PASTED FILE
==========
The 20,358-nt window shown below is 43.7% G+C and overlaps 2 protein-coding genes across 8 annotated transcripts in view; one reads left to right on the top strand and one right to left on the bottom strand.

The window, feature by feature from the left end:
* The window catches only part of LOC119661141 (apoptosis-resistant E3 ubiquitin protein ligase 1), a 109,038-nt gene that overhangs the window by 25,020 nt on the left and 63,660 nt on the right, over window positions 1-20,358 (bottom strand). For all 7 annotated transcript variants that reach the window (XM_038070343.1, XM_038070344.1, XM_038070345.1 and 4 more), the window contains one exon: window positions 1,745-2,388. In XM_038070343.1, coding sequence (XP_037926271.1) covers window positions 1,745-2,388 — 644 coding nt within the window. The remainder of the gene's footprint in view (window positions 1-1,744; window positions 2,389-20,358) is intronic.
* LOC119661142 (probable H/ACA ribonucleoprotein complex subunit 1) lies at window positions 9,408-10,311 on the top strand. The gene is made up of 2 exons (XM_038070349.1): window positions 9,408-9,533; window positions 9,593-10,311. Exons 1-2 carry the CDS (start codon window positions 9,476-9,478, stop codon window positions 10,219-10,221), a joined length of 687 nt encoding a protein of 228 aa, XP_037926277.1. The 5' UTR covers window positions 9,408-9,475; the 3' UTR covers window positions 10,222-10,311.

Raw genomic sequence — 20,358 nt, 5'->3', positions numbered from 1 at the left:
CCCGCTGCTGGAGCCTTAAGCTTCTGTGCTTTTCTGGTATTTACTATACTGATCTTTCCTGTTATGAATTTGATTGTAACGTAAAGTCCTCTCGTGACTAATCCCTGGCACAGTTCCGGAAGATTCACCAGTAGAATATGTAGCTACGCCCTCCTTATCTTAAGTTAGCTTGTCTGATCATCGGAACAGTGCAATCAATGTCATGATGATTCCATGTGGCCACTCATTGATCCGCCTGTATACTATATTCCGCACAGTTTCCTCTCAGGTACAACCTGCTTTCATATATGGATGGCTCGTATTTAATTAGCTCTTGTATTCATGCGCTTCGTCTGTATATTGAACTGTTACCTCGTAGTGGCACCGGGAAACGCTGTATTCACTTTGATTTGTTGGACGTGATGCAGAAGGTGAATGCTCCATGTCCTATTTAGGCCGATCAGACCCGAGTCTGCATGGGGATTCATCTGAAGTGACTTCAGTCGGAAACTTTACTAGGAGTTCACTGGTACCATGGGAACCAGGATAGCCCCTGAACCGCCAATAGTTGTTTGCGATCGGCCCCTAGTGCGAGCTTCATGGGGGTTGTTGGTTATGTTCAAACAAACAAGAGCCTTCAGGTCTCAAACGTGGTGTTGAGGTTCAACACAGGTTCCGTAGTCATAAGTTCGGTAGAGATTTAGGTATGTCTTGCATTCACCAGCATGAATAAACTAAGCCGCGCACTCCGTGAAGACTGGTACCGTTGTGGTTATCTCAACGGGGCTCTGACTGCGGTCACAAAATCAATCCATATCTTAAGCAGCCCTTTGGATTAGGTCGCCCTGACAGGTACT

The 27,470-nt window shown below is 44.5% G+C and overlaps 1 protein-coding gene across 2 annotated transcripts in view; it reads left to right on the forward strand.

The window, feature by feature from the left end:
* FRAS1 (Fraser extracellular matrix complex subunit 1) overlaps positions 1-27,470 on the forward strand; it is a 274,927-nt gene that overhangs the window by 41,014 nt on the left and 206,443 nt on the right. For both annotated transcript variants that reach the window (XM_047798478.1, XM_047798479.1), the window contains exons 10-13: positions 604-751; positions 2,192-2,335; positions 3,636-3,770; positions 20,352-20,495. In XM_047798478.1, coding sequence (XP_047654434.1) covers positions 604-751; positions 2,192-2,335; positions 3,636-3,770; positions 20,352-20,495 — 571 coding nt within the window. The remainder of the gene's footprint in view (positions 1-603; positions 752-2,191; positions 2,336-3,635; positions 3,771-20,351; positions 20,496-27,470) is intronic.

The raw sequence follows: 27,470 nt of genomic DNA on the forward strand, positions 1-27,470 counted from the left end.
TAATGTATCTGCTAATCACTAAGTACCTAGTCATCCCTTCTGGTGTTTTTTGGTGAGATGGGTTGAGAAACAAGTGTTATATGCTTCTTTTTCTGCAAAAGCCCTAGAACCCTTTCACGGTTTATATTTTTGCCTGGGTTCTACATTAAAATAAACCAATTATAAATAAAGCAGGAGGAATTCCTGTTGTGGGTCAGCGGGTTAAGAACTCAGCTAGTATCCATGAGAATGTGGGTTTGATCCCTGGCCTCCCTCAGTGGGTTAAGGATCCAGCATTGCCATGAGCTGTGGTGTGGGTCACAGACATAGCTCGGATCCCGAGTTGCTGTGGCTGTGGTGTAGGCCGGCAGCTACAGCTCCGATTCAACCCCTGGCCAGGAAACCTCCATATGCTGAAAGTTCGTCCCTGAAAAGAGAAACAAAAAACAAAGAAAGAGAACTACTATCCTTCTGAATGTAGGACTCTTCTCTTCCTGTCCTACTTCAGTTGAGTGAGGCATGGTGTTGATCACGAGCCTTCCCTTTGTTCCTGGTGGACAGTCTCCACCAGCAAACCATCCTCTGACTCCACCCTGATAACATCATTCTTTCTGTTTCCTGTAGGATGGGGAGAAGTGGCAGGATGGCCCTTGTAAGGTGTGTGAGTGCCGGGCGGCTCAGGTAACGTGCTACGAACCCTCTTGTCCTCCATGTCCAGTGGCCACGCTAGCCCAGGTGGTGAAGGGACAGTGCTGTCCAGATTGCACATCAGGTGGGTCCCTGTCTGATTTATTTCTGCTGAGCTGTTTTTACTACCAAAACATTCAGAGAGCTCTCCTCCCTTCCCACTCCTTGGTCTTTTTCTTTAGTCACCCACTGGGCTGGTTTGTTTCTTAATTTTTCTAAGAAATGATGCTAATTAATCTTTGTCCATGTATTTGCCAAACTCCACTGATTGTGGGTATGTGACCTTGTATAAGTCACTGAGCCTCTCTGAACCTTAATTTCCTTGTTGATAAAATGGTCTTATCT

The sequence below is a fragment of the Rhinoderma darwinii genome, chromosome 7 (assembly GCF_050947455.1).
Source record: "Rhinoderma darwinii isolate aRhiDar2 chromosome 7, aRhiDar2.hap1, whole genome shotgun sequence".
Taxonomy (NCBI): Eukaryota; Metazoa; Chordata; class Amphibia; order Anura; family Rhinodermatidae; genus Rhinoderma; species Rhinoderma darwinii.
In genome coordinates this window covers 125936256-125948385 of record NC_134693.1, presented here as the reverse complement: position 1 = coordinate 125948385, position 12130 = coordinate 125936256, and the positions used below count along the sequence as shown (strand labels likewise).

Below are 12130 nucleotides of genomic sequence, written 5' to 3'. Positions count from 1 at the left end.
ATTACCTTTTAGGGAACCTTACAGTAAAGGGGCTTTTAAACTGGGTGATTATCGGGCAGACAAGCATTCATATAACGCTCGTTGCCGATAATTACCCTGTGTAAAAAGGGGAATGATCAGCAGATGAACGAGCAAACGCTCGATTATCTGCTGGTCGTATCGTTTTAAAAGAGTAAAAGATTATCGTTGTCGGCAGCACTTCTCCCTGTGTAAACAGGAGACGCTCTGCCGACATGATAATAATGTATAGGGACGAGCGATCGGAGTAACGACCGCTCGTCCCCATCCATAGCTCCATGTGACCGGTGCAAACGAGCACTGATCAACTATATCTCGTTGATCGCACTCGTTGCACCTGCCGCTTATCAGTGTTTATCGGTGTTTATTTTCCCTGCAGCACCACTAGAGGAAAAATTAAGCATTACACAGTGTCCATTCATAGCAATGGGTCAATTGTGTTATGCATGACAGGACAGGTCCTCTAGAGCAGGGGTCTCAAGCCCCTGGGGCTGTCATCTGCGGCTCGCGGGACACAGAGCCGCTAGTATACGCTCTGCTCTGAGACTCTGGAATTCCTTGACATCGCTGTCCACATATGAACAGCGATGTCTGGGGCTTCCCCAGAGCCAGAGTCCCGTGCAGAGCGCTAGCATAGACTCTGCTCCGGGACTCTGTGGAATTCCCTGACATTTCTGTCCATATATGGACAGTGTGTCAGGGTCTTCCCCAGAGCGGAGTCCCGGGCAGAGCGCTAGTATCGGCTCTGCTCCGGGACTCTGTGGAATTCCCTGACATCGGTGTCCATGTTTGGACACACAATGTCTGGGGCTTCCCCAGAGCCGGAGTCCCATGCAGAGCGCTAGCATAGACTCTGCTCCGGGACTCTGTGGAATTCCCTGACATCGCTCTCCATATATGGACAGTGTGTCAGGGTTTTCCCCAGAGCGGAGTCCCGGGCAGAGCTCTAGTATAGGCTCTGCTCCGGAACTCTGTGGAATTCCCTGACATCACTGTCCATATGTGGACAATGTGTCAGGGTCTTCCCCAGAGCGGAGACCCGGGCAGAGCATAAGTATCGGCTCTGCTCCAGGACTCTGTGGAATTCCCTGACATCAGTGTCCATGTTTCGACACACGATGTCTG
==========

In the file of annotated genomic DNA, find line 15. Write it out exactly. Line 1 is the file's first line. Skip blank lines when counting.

In genome coordinates this window covers 125936256-125948385 of record NC_134693.1, presented here as the reverse complement: position 1 = coordinate 125948385, position 12130 = coordinate 125936256, and the positions used below count along the sequence as shown (strand labels likewise).